For its final season in the garden of Lady Ottoline Morrell's enchanting Oxfordshire Manor house, the ever-enterprising Garsington Opera, established in 1989 by the late Leonard Ingrams, included the opera with which the whole venture kicked off: Figaro. In 1989 it was Opera 80 (a forerunner of ETO) that provided the production, directed by Stephen Unwin in the years since then there have been productions by Michael McCaffery, Stephen Unwin (again) and, in 2005 a vintage production by John Cox. It was the latter which was revived for the 2010 season and a very astute choice it proved to be. A Figaro of this quality, sung and played with delightful naturalness as dusk stole over the façade of the house and its adjacent garden, made one quite nostalgic for all that has been indeed, there were more ghosts than usual mingling with the urns and cypresses in Act Four
To begin at the beginning: the concept. Cox is a past master of making the intricate look easy, making the inhabitants of Count Almaviva's mansion move freely and logically into their positions where something is always just about to happen. Of course in the Garsington setting it is relatively easy to make Cherubino's escape into the garden an unusually effective piece of theatre, and a drunken old Antonio can potter to his heart's delight among the geraniums and connecting pathways: but it is a greater test of the director's art to plot the onstage pathways and connecting lines between the characters. With all the elements of a mansion house scattered across the Garsington stage, Cox used every hiding place, every logical entry and exit point, every positional combination of his eight main characters. As a result this Figaro had light and space to breathe, it flowed freely, the momentum of une folle journée was never lost. Watching an opera I have probably seen more times than any other, I was enchanted by the life and energy that can be made to flow from it.
In the pit, Douglas Boyd proved to be a natural Mozartian. His tempi were broadly on the fast side, but with no loss of detail, and the playing he got from the Garsington Orchestra was accomplished throughout. Boyd also proved to have a natural rapport with his singers, and there were no signs of awkwardness between pit and stage, as there often can be: ensembles went with a swing, solo numbers and duets were nicely judged, sforzandi and dynamic contrasts abounded delightful.
Delightful too was the Susanna of Sophie Bevan warm-toned, assured, full of spirit and effortlessly in control of her Figaro (James Oldfield) from the word go. She schemed as he counted and measured, she also bloomed vocally a while before he got going. Bevan's voice is attractive, much more than a soubrette, with plenty of power whenever needed. I liked her performance enormously. Oldfield was a reliable, dependable Figaro and once or twice he flashed into real life particularly when brushing with Count Almaviva but on the whole I found his musical personality a little subdued and some of the humour in the role escaped him.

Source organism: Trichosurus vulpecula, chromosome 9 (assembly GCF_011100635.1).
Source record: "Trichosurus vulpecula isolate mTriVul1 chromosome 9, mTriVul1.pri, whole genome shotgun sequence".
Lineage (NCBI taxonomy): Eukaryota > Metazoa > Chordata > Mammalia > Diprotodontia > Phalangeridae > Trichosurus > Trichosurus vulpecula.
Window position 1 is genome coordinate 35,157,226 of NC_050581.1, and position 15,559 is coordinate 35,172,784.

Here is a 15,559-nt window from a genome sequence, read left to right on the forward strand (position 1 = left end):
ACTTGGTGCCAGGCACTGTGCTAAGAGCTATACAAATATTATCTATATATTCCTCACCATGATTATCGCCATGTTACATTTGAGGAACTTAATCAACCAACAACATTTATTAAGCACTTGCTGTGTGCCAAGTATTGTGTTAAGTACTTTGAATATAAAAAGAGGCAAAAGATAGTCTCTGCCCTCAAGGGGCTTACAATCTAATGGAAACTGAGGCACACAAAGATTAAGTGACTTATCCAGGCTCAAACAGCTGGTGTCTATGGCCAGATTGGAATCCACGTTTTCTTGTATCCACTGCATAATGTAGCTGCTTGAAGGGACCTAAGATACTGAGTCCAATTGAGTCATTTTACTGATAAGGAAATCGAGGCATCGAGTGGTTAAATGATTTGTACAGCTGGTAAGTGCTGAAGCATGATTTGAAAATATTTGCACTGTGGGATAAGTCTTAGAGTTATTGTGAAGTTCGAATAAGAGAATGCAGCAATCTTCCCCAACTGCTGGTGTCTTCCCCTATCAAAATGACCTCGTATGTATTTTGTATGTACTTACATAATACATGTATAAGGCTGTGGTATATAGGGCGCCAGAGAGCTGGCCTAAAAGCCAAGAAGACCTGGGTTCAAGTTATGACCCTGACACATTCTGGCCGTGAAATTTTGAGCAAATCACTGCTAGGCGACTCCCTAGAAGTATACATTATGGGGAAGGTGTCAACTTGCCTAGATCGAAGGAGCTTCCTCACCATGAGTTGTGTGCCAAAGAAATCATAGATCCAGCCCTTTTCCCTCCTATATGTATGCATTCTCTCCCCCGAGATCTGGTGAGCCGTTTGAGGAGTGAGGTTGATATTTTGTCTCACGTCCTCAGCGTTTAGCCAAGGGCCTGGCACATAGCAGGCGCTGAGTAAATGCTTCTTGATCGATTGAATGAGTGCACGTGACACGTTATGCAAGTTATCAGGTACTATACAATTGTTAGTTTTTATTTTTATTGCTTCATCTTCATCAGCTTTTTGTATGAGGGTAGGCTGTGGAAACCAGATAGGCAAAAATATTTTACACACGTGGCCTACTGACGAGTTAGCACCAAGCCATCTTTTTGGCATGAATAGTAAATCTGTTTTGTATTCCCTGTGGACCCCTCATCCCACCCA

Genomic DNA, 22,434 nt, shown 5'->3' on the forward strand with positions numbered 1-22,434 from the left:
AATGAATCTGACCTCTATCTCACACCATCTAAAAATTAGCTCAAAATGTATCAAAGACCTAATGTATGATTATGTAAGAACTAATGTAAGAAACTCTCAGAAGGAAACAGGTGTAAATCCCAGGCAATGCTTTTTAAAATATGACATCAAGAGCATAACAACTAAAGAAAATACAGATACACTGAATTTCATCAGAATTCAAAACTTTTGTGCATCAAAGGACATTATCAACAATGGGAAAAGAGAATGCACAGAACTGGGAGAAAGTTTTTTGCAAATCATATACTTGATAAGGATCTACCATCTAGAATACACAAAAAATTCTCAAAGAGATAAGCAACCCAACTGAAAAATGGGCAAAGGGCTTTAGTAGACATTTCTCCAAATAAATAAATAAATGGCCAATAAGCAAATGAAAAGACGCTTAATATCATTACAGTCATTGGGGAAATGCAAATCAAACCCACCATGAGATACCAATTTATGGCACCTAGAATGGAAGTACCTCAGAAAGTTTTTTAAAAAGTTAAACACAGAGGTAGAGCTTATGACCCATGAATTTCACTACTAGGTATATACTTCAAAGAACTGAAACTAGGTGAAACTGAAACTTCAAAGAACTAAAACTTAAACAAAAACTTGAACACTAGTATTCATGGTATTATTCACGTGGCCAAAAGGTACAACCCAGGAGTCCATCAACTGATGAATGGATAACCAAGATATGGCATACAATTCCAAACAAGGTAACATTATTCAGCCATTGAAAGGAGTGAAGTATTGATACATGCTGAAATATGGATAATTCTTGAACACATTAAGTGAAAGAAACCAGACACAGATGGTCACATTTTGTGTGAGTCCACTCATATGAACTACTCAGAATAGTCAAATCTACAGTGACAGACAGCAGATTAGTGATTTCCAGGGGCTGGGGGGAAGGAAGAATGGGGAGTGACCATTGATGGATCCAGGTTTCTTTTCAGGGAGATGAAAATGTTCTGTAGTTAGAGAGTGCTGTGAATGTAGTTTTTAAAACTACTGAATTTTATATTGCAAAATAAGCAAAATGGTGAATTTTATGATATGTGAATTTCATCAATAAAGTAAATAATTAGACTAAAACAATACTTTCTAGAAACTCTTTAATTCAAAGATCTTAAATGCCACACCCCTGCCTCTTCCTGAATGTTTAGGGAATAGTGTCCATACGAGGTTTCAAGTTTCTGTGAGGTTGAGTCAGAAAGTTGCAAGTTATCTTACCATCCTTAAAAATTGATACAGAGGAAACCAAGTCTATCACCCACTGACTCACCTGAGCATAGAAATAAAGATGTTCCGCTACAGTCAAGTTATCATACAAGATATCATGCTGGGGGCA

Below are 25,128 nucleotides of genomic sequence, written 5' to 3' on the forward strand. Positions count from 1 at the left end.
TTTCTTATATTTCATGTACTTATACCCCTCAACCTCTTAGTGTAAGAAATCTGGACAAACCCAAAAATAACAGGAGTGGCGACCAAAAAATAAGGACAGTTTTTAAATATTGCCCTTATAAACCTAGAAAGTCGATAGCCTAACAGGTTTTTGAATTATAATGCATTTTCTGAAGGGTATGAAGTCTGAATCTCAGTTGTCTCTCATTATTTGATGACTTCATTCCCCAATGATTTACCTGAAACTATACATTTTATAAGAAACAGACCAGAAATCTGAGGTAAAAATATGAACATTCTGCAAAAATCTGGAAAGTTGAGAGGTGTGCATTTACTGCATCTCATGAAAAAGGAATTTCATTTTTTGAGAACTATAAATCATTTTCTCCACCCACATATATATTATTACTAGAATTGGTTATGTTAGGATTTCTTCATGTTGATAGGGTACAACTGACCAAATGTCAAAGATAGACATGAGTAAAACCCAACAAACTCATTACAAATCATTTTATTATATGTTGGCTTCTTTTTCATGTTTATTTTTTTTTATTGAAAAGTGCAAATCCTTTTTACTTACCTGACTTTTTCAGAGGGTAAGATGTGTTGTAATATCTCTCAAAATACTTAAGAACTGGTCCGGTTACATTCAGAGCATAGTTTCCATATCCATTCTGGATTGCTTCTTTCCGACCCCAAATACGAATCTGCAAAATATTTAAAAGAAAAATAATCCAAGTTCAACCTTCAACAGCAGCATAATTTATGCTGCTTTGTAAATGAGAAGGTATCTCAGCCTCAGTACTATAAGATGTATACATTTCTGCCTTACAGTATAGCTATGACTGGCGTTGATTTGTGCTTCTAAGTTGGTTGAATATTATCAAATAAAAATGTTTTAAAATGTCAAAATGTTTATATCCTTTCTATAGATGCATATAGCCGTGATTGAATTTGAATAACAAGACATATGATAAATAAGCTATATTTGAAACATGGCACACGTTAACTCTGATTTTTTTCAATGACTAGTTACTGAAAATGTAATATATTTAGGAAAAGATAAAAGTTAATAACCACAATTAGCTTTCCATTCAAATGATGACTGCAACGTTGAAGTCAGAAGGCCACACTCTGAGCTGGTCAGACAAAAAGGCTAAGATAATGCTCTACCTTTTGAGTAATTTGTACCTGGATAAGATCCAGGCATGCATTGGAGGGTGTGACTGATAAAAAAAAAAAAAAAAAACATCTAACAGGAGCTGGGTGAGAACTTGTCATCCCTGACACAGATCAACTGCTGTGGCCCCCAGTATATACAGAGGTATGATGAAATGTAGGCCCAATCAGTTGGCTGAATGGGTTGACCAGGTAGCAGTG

Grant Doyle was the Count. He has greater stage experience than Oldfield, and it showed: this Count was lithe, energetic, a dangerous man to cross. But thankfully as he is indeed crossed, time after time as the opera progresses Doyle found the happy medium between grand seigneur and comic dupe. His voice is on the light side, but the timbre is attractive and Doyle sang cleanly and crisply throughout.
Garsington made an interesting choice of Countess Kishani Jayasinghe, a Sri Lankan soprano who was in the ROH Jette Parker Young Artists Programme until 2008. Younger then many a Countess I have seen, Jayasinghe made an immediate impression with a dark, velvety vocal timbre in the cruelly exposed number that begins Act Two, Porgi, Amor. But she did not really develop any personality onstage, vocal or representational, and although her interplay with Susanna and with Cherubino was deft and assured in the succession of great numbers that make the end of Act Two one of opera's supreme experiences, Jayasinghe under-characterised her part. The voice is often lovely but the face and body lack dramatic energy and, as a result, action around the Countess sometimes flagged. I would rate her a near miss in the part for now and would enjoy hearing her again in five years time.
Cherubino was played by the young Swedish mezzo Anna Grevelius. Deft and knowing, she made the most of the mischievous aspects of Cherubino's character and gave us some lovely singing. 'Non so piu' was taken at medium tempo, allowing Grevelius to phrase the lines and float the endings, instead of snatching at the notes as so often can happen. She made a strong impression in all the right ways.
And the strength in depth of this Garsington Figaro extended to Jean Rigby as Marcellina what a joy to hear this role so well sung (and for once it would have been great to hear her Act Four aria) and to Conal Coad as Dr Bartolo, who relished his showpiece aria 'La Vendetta', and who underpinned all his ensemble pieces with a sonorous bass line. And taking the production as a whole, it was the ensemble playing at its core that made the work come alive, one last time, in its unique setting. What a way for Figaro to take its leave of Garsington! What a joy to have been there!
Photos: John Cox and Sophie Bevan